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Directors in the blockbuster age

The importance of directors shrinks due to emphasis on franchises and blockbusters.  |  Photo Courtesy of indianexpress.com

 

Hollywood undergoes a dizzying amount of changes every year. New trends arrive in film and quickly fade away depending on how audiences receive them. Trends like these, whether welcome or unwelcome, dominate Hollywood.

The Driving Force

Last summer, Lucasfilm sacked Colin Trevorrow, who they hired to direct Star Wars: Episode IX. The studio cited creative differences as the reason behind the breakup and hired J.J. Abrams—director of “Star Wars: The Force Awakens”—to replace him. This marked a new and somewhat alarming trend, one that sees the role of directors taking a backseat in Hollywood.

Directors hold one of the most famous and coveted jobs in the movie industry. Apart from actors, directors have one of the most important parts of a production. Just like any other job, the role of the director has evolved throughout the years. Cinematic legends such as Orson Welles, Stanley Kubrick and Alfred Hitchcock were groundbreaking in their approach to films. They were the ones who set the trends by expanding the conception of what a director can provide in a movie. They made their films to showcase beautiful art and challenge people’s perception of the world around them. This made them stars in their own right.

Fast forward to more recent years, and one will see many renowned directors who have followed in their footsteps. Directors such as Steven Spielberg, Quentin Tarantino, Martin Scorsese, Christopher Nolan, Ridley Scott, David Fincher and Wes Anderson have proven themselves as celebrated filmmakers that stand out above the rest. However, they remain members of a dying breed, a class of directors that has become more and more rare.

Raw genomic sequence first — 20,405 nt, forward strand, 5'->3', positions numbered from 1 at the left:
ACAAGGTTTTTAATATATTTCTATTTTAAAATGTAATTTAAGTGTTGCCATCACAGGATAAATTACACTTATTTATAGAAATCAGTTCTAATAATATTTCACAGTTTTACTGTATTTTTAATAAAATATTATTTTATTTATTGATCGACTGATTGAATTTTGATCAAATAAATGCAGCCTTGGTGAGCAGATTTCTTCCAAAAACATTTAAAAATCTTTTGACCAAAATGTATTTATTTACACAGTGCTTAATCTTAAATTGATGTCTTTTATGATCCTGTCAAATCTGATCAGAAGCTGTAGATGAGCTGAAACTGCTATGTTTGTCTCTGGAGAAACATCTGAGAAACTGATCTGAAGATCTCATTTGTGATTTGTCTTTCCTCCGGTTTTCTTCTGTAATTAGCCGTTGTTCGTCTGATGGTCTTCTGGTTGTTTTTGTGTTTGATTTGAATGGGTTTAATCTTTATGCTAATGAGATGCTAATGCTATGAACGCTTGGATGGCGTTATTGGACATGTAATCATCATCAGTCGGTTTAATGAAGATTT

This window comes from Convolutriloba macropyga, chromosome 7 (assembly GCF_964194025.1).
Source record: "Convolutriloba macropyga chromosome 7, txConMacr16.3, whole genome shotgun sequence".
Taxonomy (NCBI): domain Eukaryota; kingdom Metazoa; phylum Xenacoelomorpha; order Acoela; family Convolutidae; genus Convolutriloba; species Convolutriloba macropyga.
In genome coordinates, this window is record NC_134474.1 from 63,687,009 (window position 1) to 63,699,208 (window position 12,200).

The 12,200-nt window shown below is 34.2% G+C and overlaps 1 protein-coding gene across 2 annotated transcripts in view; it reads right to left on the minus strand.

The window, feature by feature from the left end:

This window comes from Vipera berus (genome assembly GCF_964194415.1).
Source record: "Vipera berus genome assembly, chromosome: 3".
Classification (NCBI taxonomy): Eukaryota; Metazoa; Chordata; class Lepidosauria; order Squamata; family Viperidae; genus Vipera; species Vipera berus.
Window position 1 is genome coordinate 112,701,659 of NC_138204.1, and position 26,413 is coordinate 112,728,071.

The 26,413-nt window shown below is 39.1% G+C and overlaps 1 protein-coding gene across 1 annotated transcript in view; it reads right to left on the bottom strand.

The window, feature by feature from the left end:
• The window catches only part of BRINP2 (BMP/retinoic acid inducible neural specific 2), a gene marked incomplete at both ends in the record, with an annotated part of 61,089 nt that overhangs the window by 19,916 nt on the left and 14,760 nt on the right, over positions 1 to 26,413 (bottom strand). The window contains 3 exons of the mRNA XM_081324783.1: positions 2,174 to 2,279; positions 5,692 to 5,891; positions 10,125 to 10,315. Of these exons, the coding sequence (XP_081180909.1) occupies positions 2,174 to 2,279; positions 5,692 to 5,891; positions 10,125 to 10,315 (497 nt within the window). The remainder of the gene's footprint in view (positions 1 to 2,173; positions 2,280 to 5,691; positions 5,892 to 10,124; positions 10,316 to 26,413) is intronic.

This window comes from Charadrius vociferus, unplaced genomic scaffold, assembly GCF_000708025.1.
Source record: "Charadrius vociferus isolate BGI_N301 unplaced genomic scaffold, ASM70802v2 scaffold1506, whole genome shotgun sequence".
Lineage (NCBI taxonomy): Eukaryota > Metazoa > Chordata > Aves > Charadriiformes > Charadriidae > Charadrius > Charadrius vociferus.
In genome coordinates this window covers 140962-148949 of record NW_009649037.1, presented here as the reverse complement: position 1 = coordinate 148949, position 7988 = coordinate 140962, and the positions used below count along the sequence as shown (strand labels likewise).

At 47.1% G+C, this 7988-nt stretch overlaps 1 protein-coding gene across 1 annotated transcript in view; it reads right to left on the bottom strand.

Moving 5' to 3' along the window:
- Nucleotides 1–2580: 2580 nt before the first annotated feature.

Age of the Blockbuster

Hollywood has transitioned into the age of the blockbuster, and this new trend places less of a priority on a competent director and focuses more on making a marketable hit. Marvel Studios created the idea of a shared cinematic universe where multiple connected stories can be told and characters can meet each other like never before. Though they often produce good films, this means that studios focus on telling the story they want to tell, rather than the story the director wants to tell. The directors become a figure that oversees the production. They have their own creative input and vision, but that goes out of the window if it fails to line up with the studio's vision.

This happened when Marvel Studios parted ways with Edgar Wright who they hired to direct “Ant-Man” in 2014. Wright explained in Variety’s Playback Podcast that he left when Marvel decided to create a new draft of the film without Wright.

I wanted to make a Marvel movie but I don’t think they really wanted to make an Edgar Wright movie,” Wright said in the podcast. “Suddenly becoming a director for hire on it, you’re sort of less emotionally invested and you start to wonder why you’re there, really.”

Studios place more of an emphasis on having a competent script instead of having a competent director. For example, Lucasfilm hired Phil Lord and Chris Miller to direct the upcoming “Solo: A Star Wars Story” in 2015. Last summer, they fired Lord and Miller after rumours that they were not taking the film in a direction that Lucasfilm approved of. Lucasfilm brought on Ron Howard—an accomplished director—to replace them and oversee the rest of the production. This happened in the same summer that Lucasfilm fired Trevorrow.

In the age of the blockbuster, Hollywood has relied less on individual directorial genius and more on beloved franchises that draw a bigger crowd, thus bringing in more money. This makes it harder for younger and lesser known directors to prove themselves. The pool of directors with a name big enough to draw the same crowd as a blockbuster has grown smaller and smaller.

 

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